Sunday, 20 May 2012

Telling their stories

As part of the English programme, we asked all the junior students to write their own autobiography. It was a project which seemed to really capture their imagination and I was impressed (and I acknowledge mildly surprised) by the enthusiasm with which they set to work. With planning ahead a distinctly lacking skill here, I set the four week deadline with a degree of trepidation, expecting to spend the week after the deadline reminding them to get started; but no, the only ones not handed in on deadline day were those which the students had submitted early. I had offered that if they handed in a draft ahead of time, I would correct and help improve it, and many took me up on the offer (which rather added to my workload, but aside from that minor irritation I was very impressed!) The final copies, for the most part showed a huge amount of effort had gone in to both the writing and the presentation of their books, and I am delighted that they now all have a beautiful keepsake of their life so far.

Reading them I was touched by the openness and honesty with which they wrote. I had suggested that to make their autobiographies interesting, they should include thoughts, feelings and reflections: and they did. In most cases, what they wrote was an honest and frank account of their ups and downs, theirs successes and failures, their pleasure and pain, their loves and fears, their joys and their sorrows ... and they were happy to share all of that with me.

Much of what they wrote spoke clearly of the universality of the experience of childhood and adolescence: lessons they loved and hated, games, parties and excursions, the shifting parameters of relationships with parents, the importance of friendships and the highs and lows of dating featured prominently among their stories. Parts of what they wrote could have been written by any teenager in the world.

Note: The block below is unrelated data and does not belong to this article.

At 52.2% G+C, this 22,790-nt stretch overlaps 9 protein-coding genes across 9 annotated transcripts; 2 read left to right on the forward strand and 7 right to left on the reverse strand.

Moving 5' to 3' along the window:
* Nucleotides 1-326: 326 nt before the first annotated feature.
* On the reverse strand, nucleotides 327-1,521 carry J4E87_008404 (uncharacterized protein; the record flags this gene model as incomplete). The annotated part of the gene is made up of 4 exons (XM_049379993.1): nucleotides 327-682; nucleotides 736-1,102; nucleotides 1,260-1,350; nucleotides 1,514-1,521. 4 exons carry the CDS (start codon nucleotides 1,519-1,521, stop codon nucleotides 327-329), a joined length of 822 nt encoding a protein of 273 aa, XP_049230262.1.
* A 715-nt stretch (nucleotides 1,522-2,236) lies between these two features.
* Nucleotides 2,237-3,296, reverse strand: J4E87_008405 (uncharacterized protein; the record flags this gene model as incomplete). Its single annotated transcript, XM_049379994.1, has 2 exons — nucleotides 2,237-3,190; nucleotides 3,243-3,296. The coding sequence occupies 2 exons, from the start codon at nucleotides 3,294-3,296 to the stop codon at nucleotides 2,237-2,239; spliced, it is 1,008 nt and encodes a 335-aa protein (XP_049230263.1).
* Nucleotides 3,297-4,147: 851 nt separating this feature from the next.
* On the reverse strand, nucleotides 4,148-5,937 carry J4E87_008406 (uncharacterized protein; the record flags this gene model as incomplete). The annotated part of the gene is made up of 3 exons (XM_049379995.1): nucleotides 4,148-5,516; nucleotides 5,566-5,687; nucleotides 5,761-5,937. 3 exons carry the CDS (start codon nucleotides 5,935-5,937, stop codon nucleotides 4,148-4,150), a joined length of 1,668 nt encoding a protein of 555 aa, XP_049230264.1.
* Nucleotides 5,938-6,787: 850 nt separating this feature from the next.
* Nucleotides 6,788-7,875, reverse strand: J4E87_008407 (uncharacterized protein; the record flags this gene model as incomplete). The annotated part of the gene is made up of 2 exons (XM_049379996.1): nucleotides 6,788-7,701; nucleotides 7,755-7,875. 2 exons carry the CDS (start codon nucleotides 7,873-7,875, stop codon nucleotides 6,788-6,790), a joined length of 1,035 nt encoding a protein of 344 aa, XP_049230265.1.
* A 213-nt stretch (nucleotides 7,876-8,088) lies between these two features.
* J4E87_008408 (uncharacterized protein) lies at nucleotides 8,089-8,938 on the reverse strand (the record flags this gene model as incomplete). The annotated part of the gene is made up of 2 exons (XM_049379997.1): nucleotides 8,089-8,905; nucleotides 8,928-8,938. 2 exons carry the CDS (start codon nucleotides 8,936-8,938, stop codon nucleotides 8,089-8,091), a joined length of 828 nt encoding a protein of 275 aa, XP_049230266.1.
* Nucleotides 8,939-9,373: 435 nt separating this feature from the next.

But amidst the mundane stories of day-to-day teenage life, there were plenty of parts that were hard to read, because they also wrote with searing honesty of the struggles and challenges of living with poverty: of not seeing parents who were forced to work away, of dropping out of school when there was no money for the transport to get there, of experiencing the bottom dropping out of their world when a parent lost a job and there was no safety net to catch them, of watching their parents in tears because of financial problems, of feeling hungry and not being able to eat.

They may just be like any other teenagers, but some of them have experienced things no one of any age should ever have to, and I feel extremely privileged to have had such a personal insight into their lives. Thank you to all the juniors.

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